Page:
The febrile response to infection occurs in most animals and is regulated by a common biochemical mechanism involving prostaglandin E2. This common mechanism suggests that the response may have evolved in a common ancestor more than 350 million years ago. As the febrile response comes at a significant metabolic cost, its persistence across a broad range of species provides circumstantial evidence that the response has some evolutionary advantage. Furthermore, it logically follows that the components of the immune system would have evolved to function optimally in the physiological febrile range.
There are a number of historical examples of dramatic responses to treatment with therapeutic hyperthermia in some infectious diseases, including neurosyphilis and malaria. The relevance of these historical examples to the modern era is unclear. Furthermore, arguments based on the evolutionary importance of the febrile response do not necessarily apply to critically ill patients who are, by definition, supported beyond the limits of normal physiological homeostasis. Humans are not adapted to critical illness. In the absence of modern medicine and Intensive Care, most critically ill patients with fever and infection would presumably die. Among critically ill patients, it seems likely that there is a balance to be struck between the potential benefits of reducing metabolic rate that come with fever control and the potential risks of a deleterious effect on host defence mechanisms. Where this balance lies is very unclear as there are very few interventional studies of fever management in critically patients.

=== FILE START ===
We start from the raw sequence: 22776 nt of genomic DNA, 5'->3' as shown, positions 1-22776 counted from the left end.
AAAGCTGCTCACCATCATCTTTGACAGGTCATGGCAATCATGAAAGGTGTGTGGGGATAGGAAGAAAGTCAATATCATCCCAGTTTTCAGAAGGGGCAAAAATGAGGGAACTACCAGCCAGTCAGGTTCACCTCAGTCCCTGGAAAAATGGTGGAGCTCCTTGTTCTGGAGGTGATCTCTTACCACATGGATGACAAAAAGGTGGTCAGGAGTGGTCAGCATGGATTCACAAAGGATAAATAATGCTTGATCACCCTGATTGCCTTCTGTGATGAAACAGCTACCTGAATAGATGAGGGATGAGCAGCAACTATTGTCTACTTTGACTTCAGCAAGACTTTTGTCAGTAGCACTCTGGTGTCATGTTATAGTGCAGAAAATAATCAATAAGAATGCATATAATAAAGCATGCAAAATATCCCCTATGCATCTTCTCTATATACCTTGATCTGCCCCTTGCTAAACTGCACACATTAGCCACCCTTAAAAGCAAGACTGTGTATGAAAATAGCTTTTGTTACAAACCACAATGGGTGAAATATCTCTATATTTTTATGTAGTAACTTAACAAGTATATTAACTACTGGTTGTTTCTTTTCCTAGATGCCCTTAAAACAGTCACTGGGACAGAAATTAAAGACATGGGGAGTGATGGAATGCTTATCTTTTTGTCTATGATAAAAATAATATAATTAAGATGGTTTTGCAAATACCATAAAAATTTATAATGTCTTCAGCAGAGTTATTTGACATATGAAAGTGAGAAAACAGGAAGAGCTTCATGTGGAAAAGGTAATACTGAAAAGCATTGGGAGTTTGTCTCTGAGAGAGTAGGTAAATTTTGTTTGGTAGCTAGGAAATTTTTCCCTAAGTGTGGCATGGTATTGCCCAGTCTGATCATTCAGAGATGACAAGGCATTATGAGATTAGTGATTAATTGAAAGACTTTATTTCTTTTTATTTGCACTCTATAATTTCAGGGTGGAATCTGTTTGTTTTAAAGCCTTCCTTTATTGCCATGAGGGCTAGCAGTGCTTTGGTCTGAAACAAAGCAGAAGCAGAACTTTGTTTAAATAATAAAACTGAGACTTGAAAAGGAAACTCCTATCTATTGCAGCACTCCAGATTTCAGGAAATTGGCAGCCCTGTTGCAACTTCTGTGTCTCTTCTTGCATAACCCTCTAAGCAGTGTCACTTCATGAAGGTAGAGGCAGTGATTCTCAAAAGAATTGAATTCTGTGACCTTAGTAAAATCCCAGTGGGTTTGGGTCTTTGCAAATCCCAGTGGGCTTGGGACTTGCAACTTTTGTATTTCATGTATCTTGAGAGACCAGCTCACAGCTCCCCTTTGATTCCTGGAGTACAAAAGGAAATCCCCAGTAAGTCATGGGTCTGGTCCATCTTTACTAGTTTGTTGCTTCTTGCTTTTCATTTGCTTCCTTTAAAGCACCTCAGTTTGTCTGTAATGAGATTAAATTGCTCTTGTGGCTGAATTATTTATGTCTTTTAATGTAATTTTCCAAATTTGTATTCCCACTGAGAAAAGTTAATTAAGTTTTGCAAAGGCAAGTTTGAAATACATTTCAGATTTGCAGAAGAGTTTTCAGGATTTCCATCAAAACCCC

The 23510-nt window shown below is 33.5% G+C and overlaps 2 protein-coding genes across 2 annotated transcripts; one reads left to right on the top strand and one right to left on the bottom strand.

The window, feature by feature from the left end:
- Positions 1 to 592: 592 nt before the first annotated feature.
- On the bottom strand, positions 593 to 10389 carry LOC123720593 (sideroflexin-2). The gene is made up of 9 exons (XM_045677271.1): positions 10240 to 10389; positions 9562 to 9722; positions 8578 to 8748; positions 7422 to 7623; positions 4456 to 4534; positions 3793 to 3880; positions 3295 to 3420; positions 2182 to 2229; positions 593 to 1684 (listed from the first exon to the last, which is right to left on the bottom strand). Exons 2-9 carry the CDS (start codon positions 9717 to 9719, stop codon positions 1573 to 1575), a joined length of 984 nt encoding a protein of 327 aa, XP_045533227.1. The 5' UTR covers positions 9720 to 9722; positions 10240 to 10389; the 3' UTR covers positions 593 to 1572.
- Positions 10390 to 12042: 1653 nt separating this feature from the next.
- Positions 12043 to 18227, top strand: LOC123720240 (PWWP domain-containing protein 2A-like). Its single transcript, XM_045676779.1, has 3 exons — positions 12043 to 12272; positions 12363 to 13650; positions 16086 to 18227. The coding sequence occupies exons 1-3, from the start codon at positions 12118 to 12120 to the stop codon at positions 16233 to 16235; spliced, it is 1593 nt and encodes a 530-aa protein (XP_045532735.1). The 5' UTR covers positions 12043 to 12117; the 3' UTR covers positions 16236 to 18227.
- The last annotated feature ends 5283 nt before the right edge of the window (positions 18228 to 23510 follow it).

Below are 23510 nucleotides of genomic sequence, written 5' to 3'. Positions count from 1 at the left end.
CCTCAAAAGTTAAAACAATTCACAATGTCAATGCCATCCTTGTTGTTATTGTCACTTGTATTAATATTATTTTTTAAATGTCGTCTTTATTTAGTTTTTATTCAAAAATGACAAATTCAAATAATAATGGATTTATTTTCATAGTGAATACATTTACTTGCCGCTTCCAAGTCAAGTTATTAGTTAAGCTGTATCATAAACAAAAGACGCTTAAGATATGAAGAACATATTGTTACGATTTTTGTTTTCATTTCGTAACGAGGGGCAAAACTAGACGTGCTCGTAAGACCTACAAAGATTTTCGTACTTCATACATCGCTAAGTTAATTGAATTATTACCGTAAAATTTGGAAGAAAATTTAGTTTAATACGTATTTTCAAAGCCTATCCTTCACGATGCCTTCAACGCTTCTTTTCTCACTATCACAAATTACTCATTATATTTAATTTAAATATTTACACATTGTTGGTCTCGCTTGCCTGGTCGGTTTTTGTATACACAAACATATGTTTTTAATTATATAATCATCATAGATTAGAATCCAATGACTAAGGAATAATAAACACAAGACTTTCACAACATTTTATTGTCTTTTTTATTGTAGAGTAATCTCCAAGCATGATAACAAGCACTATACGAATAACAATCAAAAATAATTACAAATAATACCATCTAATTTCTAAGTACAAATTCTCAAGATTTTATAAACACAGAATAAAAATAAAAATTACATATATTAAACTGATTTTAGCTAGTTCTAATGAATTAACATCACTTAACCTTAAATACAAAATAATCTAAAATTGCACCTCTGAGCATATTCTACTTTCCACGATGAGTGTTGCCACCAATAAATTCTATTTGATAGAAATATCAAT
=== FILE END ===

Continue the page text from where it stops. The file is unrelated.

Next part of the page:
Remarkably, although paracetamol is very widely used in ICU patients with fever and infection, only one RCT, the HEAT trial, has investigated the safety and efficacy of administering paracetamol to critically ill patients with fever and infection. This talk gives the background to the HEAT trial which has now been published in the New England Journal of Medicine.